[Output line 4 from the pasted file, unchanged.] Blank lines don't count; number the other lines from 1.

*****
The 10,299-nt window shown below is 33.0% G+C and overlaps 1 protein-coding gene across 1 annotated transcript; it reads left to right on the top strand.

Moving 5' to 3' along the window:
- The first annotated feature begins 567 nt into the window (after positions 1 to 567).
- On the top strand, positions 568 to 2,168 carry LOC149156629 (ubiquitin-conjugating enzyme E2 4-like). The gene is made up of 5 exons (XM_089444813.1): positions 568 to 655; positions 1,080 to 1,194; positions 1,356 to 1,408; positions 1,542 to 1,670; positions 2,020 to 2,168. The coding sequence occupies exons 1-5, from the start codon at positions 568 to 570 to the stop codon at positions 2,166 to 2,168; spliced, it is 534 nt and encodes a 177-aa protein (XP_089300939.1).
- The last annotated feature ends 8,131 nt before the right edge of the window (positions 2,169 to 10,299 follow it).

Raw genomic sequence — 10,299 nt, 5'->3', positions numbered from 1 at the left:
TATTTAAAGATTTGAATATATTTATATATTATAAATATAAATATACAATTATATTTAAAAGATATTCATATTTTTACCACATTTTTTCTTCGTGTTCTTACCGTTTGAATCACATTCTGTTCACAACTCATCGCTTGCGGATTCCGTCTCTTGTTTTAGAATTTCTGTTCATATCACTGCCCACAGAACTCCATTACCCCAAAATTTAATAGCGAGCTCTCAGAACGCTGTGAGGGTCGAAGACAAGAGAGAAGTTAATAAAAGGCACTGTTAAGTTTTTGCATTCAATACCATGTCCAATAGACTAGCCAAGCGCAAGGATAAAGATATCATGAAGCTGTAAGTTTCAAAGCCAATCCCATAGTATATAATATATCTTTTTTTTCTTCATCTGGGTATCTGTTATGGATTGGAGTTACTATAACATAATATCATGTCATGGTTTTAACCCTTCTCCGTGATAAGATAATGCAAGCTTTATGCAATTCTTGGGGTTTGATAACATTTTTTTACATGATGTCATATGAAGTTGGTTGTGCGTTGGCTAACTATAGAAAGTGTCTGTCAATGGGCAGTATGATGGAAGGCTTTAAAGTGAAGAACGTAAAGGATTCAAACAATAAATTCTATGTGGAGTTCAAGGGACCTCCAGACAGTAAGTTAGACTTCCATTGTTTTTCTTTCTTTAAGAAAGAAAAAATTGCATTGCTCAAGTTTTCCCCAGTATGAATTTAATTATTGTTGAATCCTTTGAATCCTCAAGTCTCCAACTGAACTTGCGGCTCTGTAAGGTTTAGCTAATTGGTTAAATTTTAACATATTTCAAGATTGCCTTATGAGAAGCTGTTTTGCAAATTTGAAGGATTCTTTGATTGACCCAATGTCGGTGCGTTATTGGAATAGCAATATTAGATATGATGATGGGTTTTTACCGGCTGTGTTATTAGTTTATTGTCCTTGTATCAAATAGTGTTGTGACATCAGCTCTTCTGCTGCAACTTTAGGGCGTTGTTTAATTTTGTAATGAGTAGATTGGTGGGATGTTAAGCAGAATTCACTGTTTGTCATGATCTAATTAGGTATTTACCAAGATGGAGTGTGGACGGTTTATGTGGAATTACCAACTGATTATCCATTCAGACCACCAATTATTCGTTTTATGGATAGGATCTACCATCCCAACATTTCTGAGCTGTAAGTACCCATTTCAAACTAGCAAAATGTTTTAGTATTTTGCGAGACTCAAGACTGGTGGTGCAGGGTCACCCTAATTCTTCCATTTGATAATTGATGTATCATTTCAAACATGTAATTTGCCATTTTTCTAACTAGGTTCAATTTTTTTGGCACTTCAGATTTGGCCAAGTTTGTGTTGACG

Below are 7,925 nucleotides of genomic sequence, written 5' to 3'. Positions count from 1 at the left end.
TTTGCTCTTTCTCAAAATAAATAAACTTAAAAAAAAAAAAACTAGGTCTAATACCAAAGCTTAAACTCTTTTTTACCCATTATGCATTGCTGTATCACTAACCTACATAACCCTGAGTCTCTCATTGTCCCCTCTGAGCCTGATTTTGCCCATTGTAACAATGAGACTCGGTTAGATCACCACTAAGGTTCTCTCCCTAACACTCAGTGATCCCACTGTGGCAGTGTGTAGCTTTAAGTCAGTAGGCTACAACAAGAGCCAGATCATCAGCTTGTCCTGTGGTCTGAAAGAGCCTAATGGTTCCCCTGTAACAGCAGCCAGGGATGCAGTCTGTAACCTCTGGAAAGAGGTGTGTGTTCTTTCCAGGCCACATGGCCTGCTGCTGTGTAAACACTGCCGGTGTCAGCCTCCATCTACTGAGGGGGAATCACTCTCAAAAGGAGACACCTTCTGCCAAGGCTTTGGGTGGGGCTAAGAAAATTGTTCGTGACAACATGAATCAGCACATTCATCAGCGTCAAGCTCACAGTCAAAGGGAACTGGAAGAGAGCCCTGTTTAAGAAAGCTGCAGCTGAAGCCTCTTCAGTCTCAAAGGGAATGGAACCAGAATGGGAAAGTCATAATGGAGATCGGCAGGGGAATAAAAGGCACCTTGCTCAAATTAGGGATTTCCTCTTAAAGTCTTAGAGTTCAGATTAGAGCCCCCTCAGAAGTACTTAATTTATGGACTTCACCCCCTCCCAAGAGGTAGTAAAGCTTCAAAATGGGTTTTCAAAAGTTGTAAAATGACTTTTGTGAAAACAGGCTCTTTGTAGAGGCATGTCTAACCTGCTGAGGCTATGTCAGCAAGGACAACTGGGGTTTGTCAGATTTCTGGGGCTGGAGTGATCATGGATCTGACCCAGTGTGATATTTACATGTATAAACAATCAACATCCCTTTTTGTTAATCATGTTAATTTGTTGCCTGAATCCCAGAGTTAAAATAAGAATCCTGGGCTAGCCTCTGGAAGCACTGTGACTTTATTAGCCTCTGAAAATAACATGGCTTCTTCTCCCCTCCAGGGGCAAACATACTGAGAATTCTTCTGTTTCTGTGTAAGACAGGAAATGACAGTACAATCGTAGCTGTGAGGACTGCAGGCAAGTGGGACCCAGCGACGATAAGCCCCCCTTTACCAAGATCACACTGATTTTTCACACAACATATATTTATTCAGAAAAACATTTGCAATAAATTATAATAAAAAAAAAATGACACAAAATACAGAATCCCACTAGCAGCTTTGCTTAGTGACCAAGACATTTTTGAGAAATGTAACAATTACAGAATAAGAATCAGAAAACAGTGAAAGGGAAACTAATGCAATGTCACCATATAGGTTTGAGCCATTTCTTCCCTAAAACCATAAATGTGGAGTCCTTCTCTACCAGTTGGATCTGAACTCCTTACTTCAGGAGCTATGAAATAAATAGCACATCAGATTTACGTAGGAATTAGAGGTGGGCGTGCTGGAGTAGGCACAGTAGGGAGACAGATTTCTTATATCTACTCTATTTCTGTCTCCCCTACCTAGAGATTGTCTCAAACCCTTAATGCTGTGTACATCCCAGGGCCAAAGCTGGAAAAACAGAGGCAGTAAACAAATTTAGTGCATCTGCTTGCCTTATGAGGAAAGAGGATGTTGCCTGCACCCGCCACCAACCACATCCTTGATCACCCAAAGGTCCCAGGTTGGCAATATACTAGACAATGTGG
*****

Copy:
- On the top strand, positions 568 to 2,168 carry LOC149156629 (ubiquitin-conjugating enzyme E2 4-like). The gene is made up of 5 exons (XM_089444813.1): positions 568 to 655; positions 1,080 to 1,194; positions 1,356 to 1,408; positions 1,542 to 1,670; positions 2,020 to 2,168. The coding sequence occupies exons 1-5, from the start codon at positions 568 to 570 to the stop codon at positions 2,166 to 2,168; spliced, it is 534 nt and encodes a 177-aa protein (XP_089300939.1).